Who cares whether the poor go to university or not?
It looks increasingly likely that most universities will set their fees at the top rate of £9000. As Mike Baker explains here, this is because universities will have to charge at least £7500 just to maintain current levels of income once the teaching grant gets slashed, but most will opt to add another £1500 to that figure because none will want to appear cut price and second rate when compared to other institutions.
This is bad news for the government. It is literally banking on price ‘differentiation’, since its projected figures on the cost of funding student loans rest upon the assumption that the average fees will be somewhere between £8000 and £8500. But Mike Baker suggests that students themselves would prefer to be at a university that charges the full whack because, well, who wants a degree from higher education’s equivalent of Poundland? And who wants to be at an institution that charges less and therefore spends less on your education?
Baker argues that this is were the whole fees affair gets interesting because if most universities charge £9000 then this will leave the government out of pocket since the cost of funding student loans will exceed the anticipate £3.6bn As a consequence it’s threatening to ‘claw back’ money from institutions that charge the full 9k by reducing further their teaching grant.
All of which begs the question: if you’re a forward thinking, entrepreneurial university, why don’t you just tell the government to take its teaching grant and stick it up its arse? You could go private; charge what you like and free yourself from the dead-hand of government bureaucracy and its stultifying audit culture. The very thought of new lean, mean, private universities probably sets some Tory pulses racing. Dear God, it even makes this looney lefty’s heart flutter a little, such is my contempt for the endless, worthless administration that I associate with government regulation.
But back to the substance of this post. What does all this mean for students from low income families? Well, apparently universities charging more than £6000 may be fined or forced to reduce their fees if they fail to reach their quota of poor people! But who really gives a fuck about the poor (they are after all, always with us)?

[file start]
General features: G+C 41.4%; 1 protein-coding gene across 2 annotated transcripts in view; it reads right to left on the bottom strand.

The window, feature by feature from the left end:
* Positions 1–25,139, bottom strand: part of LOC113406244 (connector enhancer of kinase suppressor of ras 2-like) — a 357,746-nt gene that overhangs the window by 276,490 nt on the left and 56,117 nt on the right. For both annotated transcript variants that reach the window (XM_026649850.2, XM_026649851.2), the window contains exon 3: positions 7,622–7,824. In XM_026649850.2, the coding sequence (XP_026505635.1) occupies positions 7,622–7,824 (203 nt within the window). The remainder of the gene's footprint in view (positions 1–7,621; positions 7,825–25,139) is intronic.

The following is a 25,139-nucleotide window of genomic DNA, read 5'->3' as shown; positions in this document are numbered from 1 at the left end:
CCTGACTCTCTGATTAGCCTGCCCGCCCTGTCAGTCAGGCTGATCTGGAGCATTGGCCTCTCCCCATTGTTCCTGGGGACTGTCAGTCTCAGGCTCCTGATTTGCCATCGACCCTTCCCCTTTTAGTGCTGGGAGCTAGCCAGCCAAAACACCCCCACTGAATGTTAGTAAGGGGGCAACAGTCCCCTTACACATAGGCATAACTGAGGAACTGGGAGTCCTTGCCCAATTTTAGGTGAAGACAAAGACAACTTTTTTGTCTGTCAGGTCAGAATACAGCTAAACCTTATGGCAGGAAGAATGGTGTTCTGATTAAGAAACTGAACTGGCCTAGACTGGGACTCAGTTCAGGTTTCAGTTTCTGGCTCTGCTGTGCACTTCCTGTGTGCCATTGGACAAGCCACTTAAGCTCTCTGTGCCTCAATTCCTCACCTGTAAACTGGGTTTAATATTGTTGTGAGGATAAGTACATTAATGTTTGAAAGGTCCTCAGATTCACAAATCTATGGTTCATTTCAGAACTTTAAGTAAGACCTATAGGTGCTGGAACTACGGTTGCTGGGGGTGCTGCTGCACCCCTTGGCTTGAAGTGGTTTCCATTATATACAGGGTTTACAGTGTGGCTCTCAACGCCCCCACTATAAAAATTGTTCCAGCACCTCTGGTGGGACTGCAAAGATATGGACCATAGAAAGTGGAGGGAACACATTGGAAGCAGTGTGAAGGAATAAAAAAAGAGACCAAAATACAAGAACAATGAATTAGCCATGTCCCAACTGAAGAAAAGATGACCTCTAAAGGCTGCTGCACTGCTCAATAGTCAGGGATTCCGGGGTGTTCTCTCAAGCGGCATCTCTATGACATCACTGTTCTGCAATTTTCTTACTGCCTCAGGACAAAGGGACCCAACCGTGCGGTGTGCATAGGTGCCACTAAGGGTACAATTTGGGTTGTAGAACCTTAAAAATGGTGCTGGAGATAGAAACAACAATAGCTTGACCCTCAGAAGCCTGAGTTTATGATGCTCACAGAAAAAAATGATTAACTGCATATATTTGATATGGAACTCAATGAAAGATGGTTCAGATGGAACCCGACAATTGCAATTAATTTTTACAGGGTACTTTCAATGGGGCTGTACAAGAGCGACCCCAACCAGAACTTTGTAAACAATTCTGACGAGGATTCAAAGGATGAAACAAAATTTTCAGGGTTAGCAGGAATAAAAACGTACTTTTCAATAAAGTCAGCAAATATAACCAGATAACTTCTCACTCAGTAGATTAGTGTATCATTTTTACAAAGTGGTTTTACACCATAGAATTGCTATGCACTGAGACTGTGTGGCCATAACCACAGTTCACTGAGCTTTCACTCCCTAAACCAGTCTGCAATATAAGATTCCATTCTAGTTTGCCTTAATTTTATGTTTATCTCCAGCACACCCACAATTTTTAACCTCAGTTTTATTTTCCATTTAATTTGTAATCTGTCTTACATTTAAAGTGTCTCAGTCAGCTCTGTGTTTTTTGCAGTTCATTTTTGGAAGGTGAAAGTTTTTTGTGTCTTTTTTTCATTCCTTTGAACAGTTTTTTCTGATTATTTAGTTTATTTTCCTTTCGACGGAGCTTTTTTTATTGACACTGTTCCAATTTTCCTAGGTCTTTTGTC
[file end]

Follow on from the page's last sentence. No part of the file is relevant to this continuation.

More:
We live in a class ridden society and education plays a crucial role in reproducing social stratification, with people striving to acquire qualifications, which they hope will give them competitive advantage over others in the job market. Someone has got to be poor, so just be glad it isn’t you… or perhaps it is you, in which case you may find some consolation in the notion that your relative poverty is a sort of public service that allows others to get on.
All the government cant about ensuring places in higher education for people from low income families is becoming tiresome. It serves a similar function to charity in the minds of the affluent. It salves the conscious while licensing ‘business as usual’.
I suppose that what I’m suggesting is this: the government’s insistence on universities providing opportunities for young people from low income families is all a bit cosmetic. Why would Tories care whether the poor go to university or not? In pure economic terms (the only terms the Tories seem to understand), what would be the advantage of putting low income students through higher education? In fact, given the potential costs of funding student loans in the future, the government may feel that there is a better economic case for keeping the poor out of universities.
The more pointed question is why does the Left want to encourage working class and low income families to consider university as a viable option? Social mobility? Economic prosperity? Do me a favour! Social mobility is encouraged by the redistribution of wealth not education. And there is little evidence that putting more people through HE makes us all richer.
The Right, deep down in its fetid subconscious, may not give a flying fuck about the poor and whether they get a higher education or not. But the Left has got to come up with a convincing argument about why education matters and what education is for, that doesn’t rely on stupid platitudes about social mobility and prosperity.